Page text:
Top tips to nail a transition into #wfh
So, you’re working from home.
Yoo-hoo! And, thanks for doing your part to protect the community.
Team Entrada has been fully remote since our inception, and we’re here for you. Working from home can provide incredible flexibility that creates space for you to maximize both productivity and creativity.
In the past year, we’ve had team members in Bali, Medellin, Mozambique, Houston, Vail, DC, Venezuela, New York, Boston, and Singapore. We’ve worked with refugees, expats, and brilliant change makers who have mastered the art of managing their schedule while driving toward positive progress.
Here’s a few tips to make the transition easier:
1. Trust your team!
Suddenly, you’re no longer face to face. What does that mean? It means anything and everything from lunch time workouts (streamed from your computer, we hope!) to mid-day laundry. It could include walking the dog, managing children’s nap schedules, baking cookies, or running errands for an elderly or at-risk neighbor. Maybe it means deciding when to binge a show that will make you feel better, or give you space to decompress (no judgment).
It also means that ‘typical work hours’ need not apply as stringently as when you’re all in the office. Working from home means you can create your schedule to accommodate the various demands in your life.
How do you navigate this? It’s very simple, really. Your tasks haven’t changed nor have your deliverables. Your physical space and flexibility, of course, has.
Tips to build trust:
- Schedule meetings in advance, and show up on time and prepared. Same as always. #working101
2. If you’ll be off-line for any reason, let your team know!
Hey, I’ll be unavailable from 1–2.15 today, but will be ready for our 2.30 meeting. Does anyone need anything before then?
3. If you take an hour off in the daytime, then put it back in ‘after hours’. Maybe you’ll read that report at 10 pm, like you did in your college days, or maybe you’ll read it at 3 pm, as you would in the office. Does that matter? No; what matters is that you’re ready with a summary by tomorrow’s discussion.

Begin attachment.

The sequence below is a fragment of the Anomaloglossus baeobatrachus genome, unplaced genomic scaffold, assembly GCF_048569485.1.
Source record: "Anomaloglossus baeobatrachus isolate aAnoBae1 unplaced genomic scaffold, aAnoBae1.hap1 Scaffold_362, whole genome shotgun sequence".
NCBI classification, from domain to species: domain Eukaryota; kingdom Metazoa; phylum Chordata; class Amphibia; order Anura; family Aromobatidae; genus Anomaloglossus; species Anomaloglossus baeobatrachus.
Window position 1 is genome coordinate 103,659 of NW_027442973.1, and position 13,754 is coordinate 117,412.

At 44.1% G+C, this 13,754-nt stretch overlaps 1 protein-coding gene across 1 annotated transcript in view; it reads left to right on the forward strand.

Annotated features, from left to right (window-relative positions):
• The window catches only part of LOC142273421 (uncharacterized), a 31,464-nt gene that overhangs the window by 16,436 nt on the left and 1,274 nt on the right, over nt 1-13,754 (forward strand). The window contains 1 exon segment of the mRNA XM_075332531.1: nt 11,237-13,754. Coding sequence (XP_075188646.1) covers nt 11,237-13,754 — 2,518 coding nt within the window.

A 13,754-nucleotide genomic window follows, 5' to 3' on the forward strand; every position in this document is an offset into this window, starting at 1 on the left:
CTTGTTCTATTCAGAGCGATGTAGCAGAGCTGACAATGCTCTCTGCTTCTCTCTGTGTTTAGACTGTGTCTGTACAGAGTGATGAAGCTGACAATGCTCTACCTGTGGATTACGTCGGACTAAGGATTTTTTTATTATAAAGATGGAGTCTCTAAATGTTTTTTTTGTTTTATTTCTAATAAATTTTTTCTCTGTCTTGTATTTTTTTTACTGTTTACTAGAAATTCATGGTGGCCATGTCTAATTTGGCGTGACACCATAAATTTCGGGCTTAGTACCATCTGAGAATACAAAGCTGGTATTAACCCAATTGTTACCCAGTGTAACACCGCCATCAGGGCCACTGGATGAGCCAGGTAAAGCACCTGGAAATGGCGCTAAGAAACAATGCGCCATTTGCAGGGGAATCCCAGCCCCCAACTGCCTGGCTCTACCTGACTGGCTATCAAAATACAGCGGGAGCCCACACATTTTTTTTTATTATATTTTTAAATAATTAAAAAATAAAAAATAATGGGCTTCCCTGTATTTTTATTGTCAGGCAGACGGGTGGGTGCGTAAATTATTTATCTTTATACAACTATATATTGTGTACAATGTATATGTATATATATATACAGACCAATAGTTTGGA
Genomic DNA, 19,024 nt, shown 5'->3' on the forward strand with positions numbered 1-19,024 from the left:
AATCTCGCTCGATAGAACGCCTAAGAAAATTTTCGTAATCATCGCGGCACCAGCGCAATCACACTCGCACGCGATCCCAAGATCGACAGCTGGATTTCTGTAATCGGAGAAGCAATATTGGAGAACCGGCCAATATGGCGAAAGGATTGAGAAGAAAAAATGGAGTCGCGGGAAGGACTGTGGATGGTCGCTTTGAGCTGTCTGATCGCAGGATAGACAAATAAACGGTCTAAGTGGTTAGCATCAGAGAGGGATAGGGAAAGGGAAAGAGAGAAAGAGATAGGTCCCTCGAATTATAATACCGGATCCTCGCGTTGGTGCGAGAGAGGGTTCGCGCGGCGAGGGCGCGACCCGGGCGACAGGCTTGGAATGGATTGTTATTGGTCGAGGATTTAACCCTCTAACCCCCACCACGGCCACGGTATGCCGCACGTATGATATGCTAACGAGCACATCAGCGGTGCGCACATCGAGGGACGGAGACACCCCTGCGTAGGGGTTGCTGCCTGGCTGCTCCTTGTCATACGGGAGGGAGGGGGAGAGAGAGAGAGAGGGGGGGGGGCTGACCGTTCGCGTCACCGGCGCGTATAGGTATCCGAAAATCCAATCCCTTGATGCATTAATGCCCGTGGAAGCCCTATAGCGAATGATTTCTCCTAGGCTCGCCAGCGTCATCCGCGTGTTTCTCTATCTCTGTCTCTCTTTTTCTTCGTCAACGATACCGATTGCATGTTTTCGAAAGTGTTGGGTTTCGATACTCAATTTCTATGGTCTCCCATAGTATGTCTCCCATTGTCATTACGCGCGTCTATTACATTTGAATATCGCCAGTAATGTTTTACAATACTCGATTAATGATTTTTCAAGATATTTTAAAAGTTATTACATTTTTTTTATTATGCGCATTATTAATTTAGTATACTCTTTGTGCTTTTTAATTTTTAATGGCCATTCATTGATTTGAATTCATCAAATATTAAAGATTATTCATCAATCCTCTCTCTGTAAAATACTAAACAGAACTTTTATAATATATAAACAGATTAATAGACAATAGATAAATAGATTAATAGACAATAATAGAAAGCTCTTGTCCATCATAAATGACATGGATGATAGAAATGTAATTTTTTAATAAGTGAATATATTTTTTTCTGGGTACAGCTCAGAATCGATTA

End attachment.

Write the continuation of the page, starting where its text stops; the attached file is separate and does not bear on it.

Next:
Key: Don’t feel guilty about stepping away. And don’t make others doubt their decision.
2. Be reasonable with your expectations
With many goals — including language! — one of the primary reasons for burnout is trying to do “too much too fast.” My new-to-wfh-friends suddenly have a long list of goals they will accomplish in the next two weeks:
Start a diet! Learn a new instrument! Take up calligraphy! Work out 3x a day! Learn a language! Clean out the closets! Catch up with long lost friends!
Admirable. Motivating. Goal worthy. But before going all in on a life revamp, make sure you’re setting reasonable goals and expectations.
Easing into new habits is crucial to maintain them over time. If you’re going to come up with a long list, make sure you prioritize your regular work along with these new habits — and be gentle on yourself if you slide on accomplishing all goals at once.
3. Workplace Professional?
I interviewed for Business School in the most #wfh fashion ever. At the time, I was living in Rome, Italy, in a shared apartment with very limited extra space.
My background? My wardrobe closet (the only 3 feet of blank space I had available). My computer was very precisely positioned so that the space looked more professional than my tiny bedroom. I was business on the top (blazer) and #wfh on the bottom (athletic shorts). It was hot in my apartment.
Was this worth it? Well, I was awarded an amazing scholarship and in those two years created a strong foundation for Entrada.
I would say: Hell yes! Worth it. Mission accomplished. (thanks, Babson!)
But; for a job you already have, with colleagues you already trust, this level of hoop-jumping is silly.
We’re all in the same boat: We have houses or apartments that likely don’t include a client-ready home office. Enjoy the personal decor, the occasional cat strutting in the background, or, if you’re lucky, a full-on family gathering (I’m sure most of you remember Prof Kelly’s BBC interview!)
Pretending like you don’t have any external distractions is a recipe to fail, both for you and for your team. As the first step toward working through anything is honesty, acknowledge what your distractions are and then find a way that you will work through them.
Last: If you are lucky enough to have a distraction that you think others will enjoy (a dog! A tiny laughing human!) check with your team before sharing. Setting up norms and expectations beforehand will save worry over “professionalism” in the long term.
Best of luck, happy hand washing, and happy new habit forming!!